With all this in mind, I think it is safe to say that comfort nursing your baby or toddler will not give them an eating disorder any more then rocking them to sleep every night will give them insomnia, or wearing them in a carrier will limit their ability to walk.

What's more, I can think of at least 10 very important and practical reasons to go ahead and let your child nurse for comfort and ignore anyone who tries to tell you you're doing something wrong.

1) As mentioned above, nursing for comfort is the natural way for human children to cope with stress.

2) The act of breastfeeding releases hormones that help YOU relax in a stressful situation.

3) Nursing on demand whether for food or comfort helps to maintain adequate milk supply for your child's growing needs.

4) Comfort nursing gives you a moment or so of quiet to determine possible causes and solutions to the problem that needs comforting (especially handy when tantrum-y toddlers have you at your wits end!)

5) Frequent nursing for food or for comfort helps to prevent and alleviate issues such as: leaking, engorgement, plugged ducts, and mastitis.

6) frequent on demand nursing for food or comfort helps strengthen parent child attachment. Which has been shown to have many benefits for the child's health and well being.

7) Nursing for comfort is sometimes the only chance you'll have in a day to snuggle a busy on the go baby or toddler.

8) Comfort nursing reduces the likelihood of further tantrums or melt downs by giving your child a shot of nutrient dense milk to take the edge off their thirst or hunger and maintain healthy blood sugar levels.

9) Frequent on demand nursing for food or comfort lowers your child's risk of dehydration. Particularly in hot seasons/climates, during illness, or during a long and busy day when it's easy to forget to rehydrate often.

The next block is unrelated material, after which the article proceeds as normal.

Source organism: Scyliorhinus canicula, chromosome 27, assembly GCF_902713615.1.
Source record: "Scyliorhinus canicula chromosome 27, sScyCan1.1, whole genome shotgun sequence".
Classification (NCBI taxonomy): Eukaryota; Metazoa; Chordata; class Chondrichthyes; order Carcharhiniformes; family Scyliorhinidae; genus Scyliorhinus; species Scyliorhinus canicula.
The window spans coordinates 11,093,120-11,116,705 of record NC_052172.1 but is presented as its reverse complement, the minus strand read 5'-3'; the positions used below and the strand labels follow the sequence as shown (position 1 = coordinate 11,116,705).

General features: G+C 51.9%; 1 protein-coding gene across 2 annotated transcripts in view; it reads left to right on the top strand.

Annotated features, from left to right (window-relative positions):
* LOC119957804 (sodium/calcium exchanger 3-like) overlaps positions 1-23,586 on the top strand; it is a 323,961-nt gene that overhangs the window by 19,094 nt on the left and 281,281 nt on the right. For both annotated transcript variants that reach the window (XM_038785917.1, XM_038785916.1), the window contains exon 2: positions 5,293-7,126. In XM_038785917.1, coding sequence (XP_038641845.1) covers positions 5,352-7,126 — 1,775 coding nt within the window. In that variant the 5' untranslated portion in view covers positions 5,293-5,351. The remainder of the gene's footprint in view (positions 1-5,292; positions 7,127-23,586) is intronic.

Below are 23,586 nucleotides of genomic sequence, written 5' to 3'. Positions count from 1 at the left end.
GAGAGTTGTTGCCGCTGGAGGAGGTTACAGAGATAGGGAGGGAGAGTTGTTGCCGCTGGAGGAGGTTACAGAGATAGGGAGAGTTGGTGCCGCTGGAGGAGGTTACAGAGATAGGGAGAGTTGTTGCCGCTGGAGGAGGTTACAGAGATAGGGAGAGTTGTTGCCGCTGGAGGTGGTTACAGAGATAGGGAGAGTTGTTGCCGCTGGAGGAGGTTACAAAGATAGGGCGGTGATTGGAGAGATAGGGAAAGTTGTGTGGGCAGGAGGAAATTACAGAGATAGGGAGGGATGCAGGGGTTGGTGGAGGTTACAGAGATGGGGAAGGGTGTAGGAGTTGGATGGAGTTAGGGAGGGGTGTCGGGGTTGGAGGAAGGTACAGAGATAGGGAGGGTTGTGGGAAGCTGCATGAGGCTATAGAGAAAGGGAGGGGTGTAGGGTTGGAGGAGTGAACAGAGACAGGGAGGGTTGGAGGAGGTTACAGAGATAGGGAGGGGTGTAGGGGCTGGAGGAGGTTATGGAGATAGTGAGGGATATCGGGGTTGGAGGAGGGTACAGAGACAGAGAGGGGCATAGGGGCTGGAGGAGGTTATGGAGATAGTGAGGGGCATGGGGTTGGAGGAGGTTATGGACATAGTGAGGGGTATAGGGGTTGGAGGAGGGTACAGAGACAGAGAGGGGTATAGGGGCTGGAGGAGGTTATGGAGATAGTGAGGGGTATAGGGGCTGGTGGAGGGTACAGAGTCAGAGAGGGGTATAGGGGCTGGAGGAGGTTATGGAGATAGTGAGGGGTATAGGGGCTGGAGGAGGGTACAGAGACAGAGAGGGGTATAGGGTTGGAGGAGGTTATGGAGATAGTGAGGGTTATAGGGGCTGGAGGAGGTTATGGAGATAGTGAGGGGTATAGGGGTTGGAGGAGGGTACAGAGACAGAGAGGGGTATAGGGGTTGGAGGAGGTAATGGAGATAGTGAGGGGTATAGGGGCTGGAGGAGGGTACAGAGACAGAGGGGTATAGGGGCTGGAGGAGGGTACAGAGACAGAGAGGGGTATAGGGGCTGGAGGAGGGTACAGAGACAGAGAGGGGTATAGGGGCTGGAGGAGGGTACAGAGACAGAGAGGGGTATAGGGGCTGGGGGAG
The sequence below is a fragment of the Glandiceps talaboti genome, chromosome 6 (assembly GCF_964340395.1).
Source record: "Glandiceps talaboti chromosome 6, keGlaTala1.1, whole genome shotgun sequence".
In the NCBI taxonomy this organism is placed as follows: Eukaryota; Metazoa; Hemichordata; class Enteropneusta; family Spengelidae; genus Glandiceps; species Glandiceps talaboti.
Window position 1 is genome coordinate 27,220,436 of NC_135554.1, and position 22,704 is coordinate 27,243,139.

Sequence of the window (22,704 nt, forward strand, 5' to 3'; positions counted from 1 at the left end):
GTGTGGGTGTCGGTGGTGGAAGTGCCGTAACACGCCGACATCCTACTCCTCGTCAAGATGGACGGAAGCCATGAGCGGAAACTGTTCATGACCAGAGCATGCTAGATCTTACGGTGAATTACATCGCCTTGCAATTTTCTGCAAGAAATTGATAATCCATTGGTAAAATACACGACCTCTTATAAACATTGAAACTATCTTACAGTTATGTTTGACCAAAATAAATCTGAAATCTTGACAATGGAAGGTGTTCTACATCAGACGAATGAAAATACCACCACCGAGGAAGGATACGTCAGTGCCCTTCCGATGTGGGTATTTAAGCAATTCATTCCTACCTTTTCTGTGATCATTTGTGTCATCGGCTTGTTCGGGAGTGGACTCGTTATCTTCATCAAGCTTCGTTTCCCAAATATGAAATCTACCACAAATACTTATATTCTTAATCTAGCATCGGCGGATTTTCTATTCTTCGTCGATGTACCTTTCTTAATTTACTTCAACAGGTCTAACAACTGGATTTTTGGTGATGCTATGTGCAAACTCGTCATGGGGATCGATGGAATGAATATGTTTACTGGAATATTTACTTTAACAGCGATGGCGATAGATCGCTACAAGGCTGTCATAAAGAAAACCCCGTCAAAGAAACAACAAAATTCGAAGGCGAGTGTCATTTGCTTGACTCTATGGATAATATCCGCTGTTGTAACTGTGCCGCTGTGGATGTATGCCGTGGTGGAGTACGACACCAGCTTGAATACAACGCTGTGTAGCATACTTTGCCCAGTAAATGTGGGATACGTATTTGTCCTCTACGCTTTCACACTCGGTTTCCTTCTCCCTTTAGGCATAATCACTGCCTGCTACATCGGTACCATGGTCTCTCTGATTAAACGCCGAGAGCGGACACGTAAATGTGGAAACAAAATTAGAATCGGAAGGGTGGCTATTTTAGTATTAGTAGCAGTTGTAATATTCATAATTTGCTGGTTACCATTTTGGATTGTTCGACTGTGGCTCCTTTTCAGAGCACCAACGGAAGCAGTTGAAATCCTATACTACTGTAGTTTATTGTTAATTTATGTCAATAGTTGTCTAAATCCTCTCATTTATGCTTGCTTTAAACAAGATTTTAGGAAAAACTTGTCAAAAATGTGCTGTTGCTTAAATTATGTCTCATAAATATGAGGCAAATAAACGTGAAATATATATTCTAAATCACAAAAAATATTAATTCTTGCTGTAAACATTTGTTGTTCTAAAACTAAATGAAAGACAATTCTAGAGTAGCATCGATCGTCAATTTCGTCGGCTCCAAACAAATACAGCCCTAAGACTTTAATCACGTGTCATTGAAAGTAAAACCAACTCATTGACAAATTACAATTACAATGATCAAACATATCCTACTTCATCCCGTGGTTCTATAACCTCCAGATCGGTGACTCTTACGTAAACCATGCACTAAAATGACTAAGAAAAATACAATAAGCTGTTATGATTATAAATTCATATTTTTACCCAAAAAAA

10) Frequent on demand nursing for food or comfort can delay the return of your menstrual cycle!!


Emily said... [Reply to comment]

Yahoo for #10! ;) I'm expecting my 3rd baby next month, so I've been reading up on all kinds of baby care as a refresher! I've also found this Mom's Guide to caring for teeth to be helpful across the stages of infancy and childhood, if you want to check it out. ( I'm really hoping this baby will be born with the knack for nursing unlike my last 2 (seriously grateful for lactation nurses and their ongoing support!!) Thanks for your insightful post. Getting more excited about another baby to snuggle and nurse!! :)

Sheila said... [Reply to comment]

Well, considering that breastfed children have LESS obesity than formula-fed kids, I really don't think there's any support to the notion that comfort nursing causes obesity! Because if it did, most breastfed kids would be obese.

My husband's mom had 10 kids, about half of whom she breastfed. The formula-fed kids are the ones who are picky eaters and have weight issues. The breastfed ones are rail-thin and eat all kinds of food. Kind of a neat demonstration of the good breastfeeding does for your future relationship with food!